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Where does my money go?

For every purchase made of Step3 products, a donation is added to the price. This donation is equivalent to the average cost of installing 3 watts of renewable energy generation. As sales are made, the money is gathered and saved until it can be put to use on a project.  Once a project has been found, the collective donations will be used to buy energy generation infrastructure like solar panels or water wheels. After this has been done we will work alongside contractors to learn how to install the infrastructure at the site of the project.

How is the energy generated?

After enough money has been gathered, a decision will be made as to what type of renewable energy infrastructure will be installed. Part of this decision is whether it will be more beneficial to create power on site or lower the power consumption by transitioning to lower power devices such as LED lights. Once this has been completed, the solar panels, windmills or other infrastructure will continue to generate or save power for as long as they opperate.

Isn't 3 watts almost inconsequential?

Three watts of energy by itself is very little. The difference lies in the fact that we are providing three watts continuously. This means that for each purchase, three watts of energy will be generated for as long as the infrastructure is operating. If a solar panel has a life of 25 years and about 5 hours of sun a day, then your portion of that solar panel will continually be providing 3 watts each of those five hours a day for 25 years. If an LED light is installed in place of a fluorescent light then it will be saving 80 watts for as long as it is turned on. Energy usage is calculated in watt-hours which factors in the operational time, therefore, your 3 watt contribution is multiplied by how long it is used to find the total impact. With the time frame usually being multiple decades this means your contribution will end up making a big difference.

In addition, a large number of sales, each being worth three watts, will be grouped together to allow for larger systems or more expansive projects. At step3project we hope to harness the power of a crowd and use large numbers of sales with a small donation each to create as much energy generation as possible.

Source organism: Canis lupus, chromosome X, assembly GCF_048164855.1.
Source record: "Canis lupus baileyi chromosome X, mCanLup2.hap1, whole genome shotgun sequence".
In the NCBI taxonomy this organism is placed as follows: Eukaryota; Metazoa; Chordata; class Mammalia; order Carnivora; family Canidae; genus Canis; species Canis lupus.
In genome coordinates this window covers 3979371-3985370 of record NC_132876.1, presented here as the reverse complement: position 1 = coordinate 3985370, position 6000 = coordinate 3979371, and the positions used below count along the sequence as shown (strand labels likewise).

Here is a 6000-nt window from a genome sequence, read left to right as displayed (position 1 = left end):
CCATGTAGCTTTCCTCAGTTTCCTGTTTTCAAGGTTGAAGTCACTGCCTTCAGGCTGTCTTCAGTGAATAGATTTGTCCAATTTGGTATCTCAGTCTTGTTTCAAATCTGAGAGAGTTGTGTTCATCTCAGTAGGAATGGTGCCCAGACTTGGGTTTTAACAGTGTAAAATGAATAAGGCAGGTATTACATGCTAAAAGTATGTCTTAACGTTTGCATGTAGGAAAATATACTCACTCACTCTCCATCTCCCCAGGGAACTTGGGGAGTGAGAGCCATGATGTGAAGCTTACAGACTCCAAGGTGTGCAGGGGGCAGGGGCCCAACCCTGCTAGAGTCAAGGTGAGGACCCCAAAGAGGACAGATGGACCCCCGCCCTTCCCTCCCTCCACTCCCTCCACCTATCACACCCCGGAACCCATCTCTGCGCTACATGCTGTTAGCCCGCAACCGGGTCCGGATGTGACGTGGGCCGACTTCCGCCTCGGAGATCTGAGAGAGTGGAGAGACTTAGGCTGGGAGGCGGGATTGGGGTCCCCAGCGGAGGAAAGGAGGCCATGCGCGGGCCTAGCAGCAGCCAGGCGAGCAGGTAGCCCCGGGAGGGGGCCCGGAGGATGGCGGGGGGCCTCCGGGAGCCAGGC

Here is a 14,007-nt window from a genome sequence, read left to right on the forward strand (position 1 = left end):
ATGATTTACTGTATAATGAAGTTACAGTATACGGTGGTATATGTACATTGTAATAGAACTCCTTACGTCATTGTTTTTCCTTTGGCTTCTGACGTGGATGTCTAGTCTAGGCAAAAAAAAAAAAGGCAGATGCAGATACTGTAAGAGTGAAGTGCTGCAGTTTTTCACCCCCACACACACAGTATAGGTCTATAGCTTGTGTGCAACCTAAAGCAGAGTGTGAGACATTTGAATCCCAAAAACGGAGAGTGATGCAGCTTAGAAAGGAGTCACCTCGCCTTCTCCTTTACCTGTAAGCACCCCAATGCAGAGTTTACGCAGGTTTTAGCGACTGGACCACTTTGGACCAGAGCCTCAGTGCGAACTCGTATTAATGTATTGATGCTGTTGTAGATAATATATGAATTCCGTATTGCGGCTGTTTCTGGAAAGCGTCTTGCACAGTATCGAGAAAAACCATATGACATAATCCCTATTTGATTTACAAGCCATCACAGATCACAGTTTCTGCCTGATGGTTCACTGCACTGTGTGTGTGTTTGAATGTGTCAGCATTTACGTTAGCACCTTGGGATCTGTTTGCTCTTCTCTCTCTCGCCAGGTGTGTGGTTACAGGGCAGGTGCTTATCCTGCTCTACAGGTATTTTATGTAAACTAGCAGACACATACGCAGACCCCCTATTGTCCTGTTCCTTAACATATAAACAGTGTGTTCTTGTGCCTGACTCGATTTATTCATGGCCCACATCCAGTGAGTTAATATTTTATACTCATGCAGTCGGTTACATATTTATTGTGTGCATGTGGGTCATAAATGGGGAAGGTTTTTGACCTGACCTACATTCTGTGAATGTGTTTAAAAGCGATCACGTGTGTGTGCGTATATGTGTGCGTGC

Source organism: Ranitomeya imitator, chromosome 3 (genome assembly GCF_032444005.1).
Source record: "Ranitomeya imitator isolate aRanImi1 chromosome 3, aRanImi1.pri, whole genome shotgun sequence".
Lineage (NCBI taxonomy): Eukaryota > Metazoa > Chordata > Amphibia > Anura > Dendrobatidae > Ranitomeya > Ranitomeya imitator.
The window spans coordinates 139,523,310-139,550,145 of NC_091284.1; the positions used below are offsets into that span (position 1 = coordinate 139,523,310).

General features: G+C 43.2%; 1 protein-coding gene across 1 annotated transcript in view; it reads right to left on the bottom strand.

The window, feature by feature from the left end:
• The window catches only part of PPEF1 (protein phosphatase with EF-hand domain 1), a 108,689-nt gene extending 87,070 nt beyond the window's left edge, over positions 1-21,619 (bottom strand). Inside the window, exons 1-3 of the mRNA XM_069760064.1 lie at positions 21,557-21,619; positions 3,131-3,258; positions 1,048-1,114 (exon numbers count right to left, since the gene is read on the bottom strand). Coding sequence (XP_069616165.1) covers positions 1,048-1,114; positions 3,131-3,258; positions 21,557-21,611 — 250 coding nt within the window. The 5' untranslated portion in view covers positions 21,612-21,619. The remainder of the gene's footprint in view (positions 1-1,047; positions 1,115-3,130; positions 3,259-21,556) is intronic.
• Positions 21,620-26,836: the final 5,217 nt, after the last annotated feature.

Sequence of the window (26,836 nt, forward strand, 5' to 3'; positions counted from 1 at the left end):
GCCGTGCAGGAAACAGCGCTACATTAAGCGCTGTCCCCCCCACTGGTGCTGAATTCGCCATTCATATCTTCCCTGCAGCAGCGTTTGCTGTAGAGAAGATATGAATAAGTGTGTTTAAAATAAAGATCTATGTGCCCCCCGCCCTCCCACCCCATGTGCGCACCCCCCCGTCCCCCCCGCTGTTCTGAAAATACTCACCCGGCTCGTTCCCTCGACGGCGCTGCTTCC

What is the difference between Watts and Watt Hours? Rating vs Generation.

This is an easily confused difference. A watt by itself is a unit of power that an object takes to operate. A watthour is how much energy is actually used by that object while it is operational. For example and 10 watt lightbulb uses 10 watthours of energy every hour. It uses 100 watthours of energy every ten hours, and if only used for half an hour it only uses 5 watthours.

This can be used to help explain the generation principle of the Step3Project. Each 3 watts of power generation will be able to provide 15 watt hours every day (assuming 5 hours of sunlight), or almost 5500 watt hours every year. With 3000 sales, this means we could would have enough generation to power a house completely on renewables.

Who are you partnering with?

Our focus is to create partnerships that can benefit the surrounding community without any conflict of interest in terms of ownership profit. This means cooperatives, free use sites, non-profit organizations, and clubs. We believe that anybody should be able to access the projects we do because anybody can contribute by purchasing apparel. 


Right now we are building the brand and exposing as many people as possible to our idea in order to maximize contributions. We have already partnered with the Mount Remo Backcountry Society to power a recreational skiing and hiking cabin near Terrace BC. Additionally, we have partnered with the Skeena Valley Golf Course cooperative to reduce their power footprint. Most recently we are collaborating with Carleton Student Energy to market Step3 branded club apparel. 

In the extreme long-term, we would like to get involved with international aid programs in order to help developing countries produce clean power right away. This will increase the chance of them skipping the environmentally harmful stages of energy production that most of the western world has gone through. In addition to that, we are looking into helping low-income neighborhoods produce power for themselves to allow the residents to worry about other life problems besides their power bill.

What have you done?

In our first half year of operation we have successfully powered the Larsen Ridge Backcountry Cabin and retrofitted the Skeena Valley Golf Course. A total of 2700 watts (900 purchases!) have already been created. To see pictures and find out more check out our projects page.

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